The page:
Avalanche Advisory for Friday, February 19, 2016

All forecast areas of Tuckerman and Huntington Ravines have LOW avalanche danger. Natural and human-triggered avalanches are unlikely. Watch for isolated pockets of snow in strongly protected lee areas.

AVALANCHE PROBLEM: Recent rain on the summit a few days ago, with 12 hours above freezing, has since drained and refrozen leaving a widespread crust.  Therefore, long sliding falls, lingering ice dams, melt-channels, and undermined ice are more of a concern than avalanches right now.  However, a new avalanche problem will develop very late tonight into tomorrow.  See more details below in the Weather and Snowpack discussion.

WEATHER: Over the past 24 hours the summit as had a slow steady crawl from -4F (-20C) yesterday, to about +10F (-12C) degrees this morning. Very light winds overnight allowed cold air to settle and pool at the base of the mountain, creating an inversion.  This will change today as winds increase forcing air to mix. It will be a fairly pleasant day for mountain travel with a beautifully clear alpine glow morning, slowly being overtaken by high thickening clouds during the second half of the day.  Very late tonight and into tomorrow morning snow, falling heavy at times, will begin delivering 1-3″ (2.5-7.5cm) by dawn.  This will be followed by additional snowfall through the morning hours on Saturday for another 1-3″ (2.5-7.5cm).   An upslope air and moisture regime will drive more snow showers Saturday night. Although a wide total accumulation window of 3-8″ (7.5-20cm) is anticipated by the middle of weekend, the exact amounts will play the dominate role in the exact avalanche danger rating. But you can expect it to be elevated with a Moderate to Considerable rating being likely.  This precipitation will be delivered on an increasing wind from the SW and W gusting to hurricane force tonight, on Saturday, and again on Saturday night.

SNOWPACK: We expect another cold clear evening last night to drive faceting in our upper snowpack beneath the surface crust.  The warmth driven into the snowpack by rain and warm temperatures on Tuesday has been the perpetrator, along with the current cold air, for a wide temperature gradient.  You can expect this to force vapor movement allowing facet development beneath the crust.  The crust, being less permeable than snow below, can act as a barrier and heat sink, creating a more aggressive facet building scenario on it’s underbelly.  It will appear to be cannibalizing the water in the crust, eroding it, allowing it to be more breakable under foot.  There is a chance that tomorrow’s new Wind Slab development could step down through this crust if we see new direct action avalanche activity.  Expect the bonding of new snow, and slab in the deposition of SW and W winds, to be poor with the cold slick surface crust.  This reality will be one of the main drivers in what we select for the most appropriate avalanche danger rating for tomorrow.  The poor adhesion will increase the likelihood of failure in shear with the bedsurface. Likelihood, along with size and distribution are the factors that play into the danger selection.  Please be sure to check the avalanche advisory on Saturday morning for more details, but be ready for new wind slabs.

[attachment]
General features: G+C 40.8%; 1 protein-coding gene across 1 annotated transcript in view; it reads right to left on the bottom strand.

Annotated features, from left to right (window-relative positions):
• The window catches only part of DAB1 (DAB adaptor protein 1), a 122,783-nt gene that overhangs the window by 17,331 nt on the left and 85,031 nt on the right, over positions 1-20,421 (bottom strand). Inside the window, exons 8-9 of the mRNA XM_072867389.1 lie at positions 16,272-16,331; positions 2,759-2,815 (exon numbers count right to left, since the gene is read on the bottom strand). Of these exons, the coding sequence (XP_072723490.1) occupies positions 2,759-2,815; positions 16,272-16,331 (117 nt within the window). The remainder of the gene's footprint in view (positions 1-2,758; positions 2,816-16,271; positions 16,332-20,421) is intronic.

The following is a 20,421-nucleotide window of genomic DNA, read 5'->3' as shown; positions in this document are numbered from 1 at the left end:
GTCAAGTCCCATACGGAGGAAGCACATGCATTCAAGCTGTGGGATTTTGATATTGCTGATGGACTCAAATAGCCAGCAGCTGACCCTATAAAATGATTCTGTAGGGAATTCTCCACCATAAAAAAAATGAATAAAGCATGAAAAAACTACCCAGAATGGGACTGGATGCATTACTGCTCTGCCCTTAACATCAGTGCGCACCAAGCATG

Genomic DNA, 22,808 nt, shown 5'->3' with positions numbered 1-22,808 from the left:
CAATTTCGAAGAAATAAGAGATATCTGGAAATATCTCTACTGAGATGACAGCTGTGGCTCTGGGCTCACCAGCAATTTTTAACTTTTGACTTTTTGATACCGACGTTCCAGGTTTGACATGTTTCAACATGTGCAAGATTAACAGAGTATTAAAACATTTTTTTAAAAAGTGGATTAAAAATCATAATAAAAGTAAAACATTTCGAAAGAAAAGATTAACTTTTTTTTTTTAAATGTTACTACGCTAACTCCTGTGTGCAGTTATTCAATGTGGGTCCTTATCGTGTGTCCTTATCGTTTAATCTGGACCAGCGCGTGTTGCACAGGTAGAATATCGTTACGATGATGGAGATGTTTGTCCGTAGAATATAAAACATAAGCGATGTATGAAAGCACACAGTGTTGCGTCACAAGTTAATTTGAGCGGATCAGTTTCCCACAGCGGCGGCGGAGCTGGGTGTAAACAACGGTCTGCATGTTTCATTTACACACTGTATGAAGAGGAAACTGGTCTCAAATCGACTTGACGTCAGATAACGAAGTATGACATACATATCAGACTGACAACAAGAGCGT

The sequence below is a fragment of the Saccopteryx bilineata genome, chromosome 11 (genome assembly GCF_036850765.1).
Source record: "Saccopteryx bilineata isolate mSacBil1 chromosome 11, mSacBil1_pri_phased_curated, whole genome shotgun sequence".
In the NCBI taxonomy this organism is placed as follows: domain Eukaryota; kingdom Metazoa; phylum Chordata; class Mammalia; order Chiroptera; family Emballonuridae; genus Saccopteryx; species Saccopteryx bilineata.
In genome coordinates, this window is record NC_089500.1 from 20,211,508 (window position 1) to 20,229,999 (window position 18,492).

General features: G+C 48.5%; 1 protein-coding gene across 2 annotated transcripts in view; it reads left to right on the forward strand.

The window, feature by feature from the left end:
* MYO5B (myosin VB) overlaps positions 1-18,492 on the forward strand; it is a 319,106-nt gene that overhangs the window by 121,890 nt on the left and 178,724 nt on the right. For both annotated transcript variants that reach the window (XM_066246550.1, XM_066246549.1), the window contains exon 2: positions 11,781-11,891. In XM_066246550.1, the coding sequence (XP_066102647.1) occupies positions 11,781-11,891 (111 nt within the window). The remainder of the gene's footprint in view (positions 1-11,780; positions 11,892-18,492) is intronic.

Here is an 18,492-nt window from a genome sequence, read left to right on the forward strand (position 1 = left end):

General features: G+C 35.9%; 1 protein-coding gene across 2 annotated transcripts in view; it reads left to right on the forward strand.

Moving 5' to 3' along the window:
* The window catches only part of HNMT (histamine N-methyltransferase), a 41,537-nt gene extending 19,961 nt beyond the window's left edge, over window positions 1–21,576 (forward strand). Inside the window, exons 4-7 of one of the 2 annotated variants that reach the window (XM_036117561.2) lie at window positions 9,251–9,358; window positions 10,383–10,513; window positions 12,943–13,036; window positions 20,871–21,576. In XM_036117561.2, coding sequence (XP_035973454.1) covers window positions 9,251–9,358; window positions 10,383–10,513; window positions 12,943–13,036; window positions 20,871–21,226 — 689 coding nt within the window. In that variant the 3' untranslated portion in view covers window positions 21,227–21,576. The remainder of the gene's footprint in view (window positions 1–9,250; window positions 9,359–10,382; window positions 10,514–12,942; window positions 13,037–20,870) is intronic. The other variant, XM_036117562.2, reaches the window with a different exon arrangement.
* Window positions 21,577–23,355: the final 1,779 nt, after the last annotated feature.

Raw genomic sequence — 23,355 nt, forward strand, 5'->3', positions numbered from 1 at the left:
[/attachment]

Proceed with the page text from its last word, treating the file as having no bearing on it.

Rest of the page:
The John Sherburne Ski Trail has long sections of water ice.  Although the hues of blue, yellow, grey, clear, and a cloudy white are beautiful for the photographer they are less pleasurable for the skier. A few waterbars are still flowing and bare at lower elevations.

Please Remember:

  • Safe travel in avalanche terrain requires training and experience. This advisory is just one tool to help you make your own decisions in avalanche terrain. You control your own risk by choosing where, when, and how you travel.
  • Anticipate a changing avalanche danger when actual weather differs from the higher summits forecast.
  • For more information contact the Forest Service Snow Rangers, the AMC at the Pinkham Notch Visitor Center, or the caretakers at Hermit Lake Shelters or the Harvard Cabin.
  • Posted 7:50a.m., February 19, 2016. A new advisory will be issued tomorrow.

Christopher Joosen, Snow Ranger
USDA Forest Service
White Mountain National Forest
(603) 466-2713 TTY (603) 466-2856